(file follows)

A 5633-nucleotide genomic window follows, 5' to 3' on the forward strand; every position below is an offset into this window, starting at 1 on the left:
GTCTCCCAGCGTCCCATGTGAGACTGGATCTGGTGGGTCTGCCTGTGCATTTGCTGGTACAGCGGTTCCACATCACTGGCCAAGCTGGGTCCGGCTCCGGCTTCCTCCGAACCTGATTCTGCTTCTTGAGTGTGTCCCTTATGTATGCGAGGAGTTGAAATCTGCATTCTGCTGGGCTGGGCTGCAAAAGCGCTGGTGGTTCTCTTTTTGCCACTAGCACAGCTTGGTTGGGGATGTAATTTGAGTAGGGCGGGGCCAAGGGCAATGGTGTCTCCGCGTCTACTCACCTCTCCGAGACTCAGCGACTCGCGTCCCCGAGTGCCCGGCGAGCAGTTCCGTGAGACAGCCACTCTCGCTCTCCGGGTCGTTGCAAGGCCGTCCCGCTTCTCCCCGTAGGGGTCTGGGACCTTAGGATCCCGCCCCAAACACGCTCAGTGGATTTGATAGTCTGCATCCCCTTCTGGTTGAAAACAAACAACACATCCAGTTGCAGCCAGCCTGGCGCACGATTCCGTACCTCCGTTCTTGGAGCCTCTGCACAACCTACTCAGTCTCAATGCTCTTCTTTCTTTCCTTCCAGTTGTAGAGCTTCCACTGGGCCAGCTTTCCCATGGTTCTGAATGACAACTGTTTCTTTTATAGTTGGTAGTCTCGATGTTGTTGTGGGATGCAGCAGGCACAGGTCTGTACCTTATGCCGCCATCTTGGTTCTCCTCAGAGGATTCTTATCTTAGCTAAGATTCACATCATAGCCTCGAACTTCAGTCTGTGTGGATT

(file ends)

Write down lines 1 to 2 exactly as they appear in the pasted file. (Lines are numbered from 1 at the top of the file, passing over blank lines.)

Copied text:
A 5633-nucleotide genomic window follows, 5' to 3' on the forward strand; every position below is an offset into this window, starting at 1 on the left:
GTCTCCCAGCGTCCCATGTGAGACTGGATCTGGTGGGTCTGCCTGTGCATTTGCTGGTACAGCGGTTCCACATCACTGGCCAAGCTGGGTCCGGCTCCGGCTTCCTCCGAACCTGATTCTGCTTCTTGAGTGTGTCCCTTATGTATGCGAGGAGTTGAAATCTGCATTCTGCTGGGCTGGGCTGCAAAAGCGCTGGTGGTTCTCTTTTTGCCACTAGCACAGCTTGGTTGGGGATGTAATTTGAGTAGGGCGGGGCCAAGGGCAATGGTGTCTCCGCGTCTACTCACCTCTCCGAGACTCAGCGACTCGCGTCCCCGAGTGCCCGGCGAGCAGTTCCGTGAGACAGCCACTCTCGCTCTCCGGGTCGTTGCAAGGCCGTCCCGCTTCTCCCCGTAGGGGTCTGGGACCTTAGGATCCCGCCCCAAACACGCTCAGTGGATTTGATAGTCTGCATCCCCTTCTGGTTGAAAACAAACAACACATCCAGTTGCAGCCAGCCTGGCGCACGATTCCGTACCTCCGTTCTTGGAGCCTCTGCACAACCTACTCAGTCTCAATGCTCTTCTTTCTTTCCTTCCAGTTGTAGAGCTTCCACTGGGCCAGCTTTCCCATGGTTCTGAATGACAACTGTTTCTTTTATAGTTGGTAGTCTCGATGTTGTTGTGGGATGCAGCAGGCACAGGTCTGTACCTTATGCCGCCATCTTGGTTCTCCTCAGAGGATTCTTATCTTAGCTAAGATTCACATCATAGCCTCGAACTTCAGTCTGTGTGGATT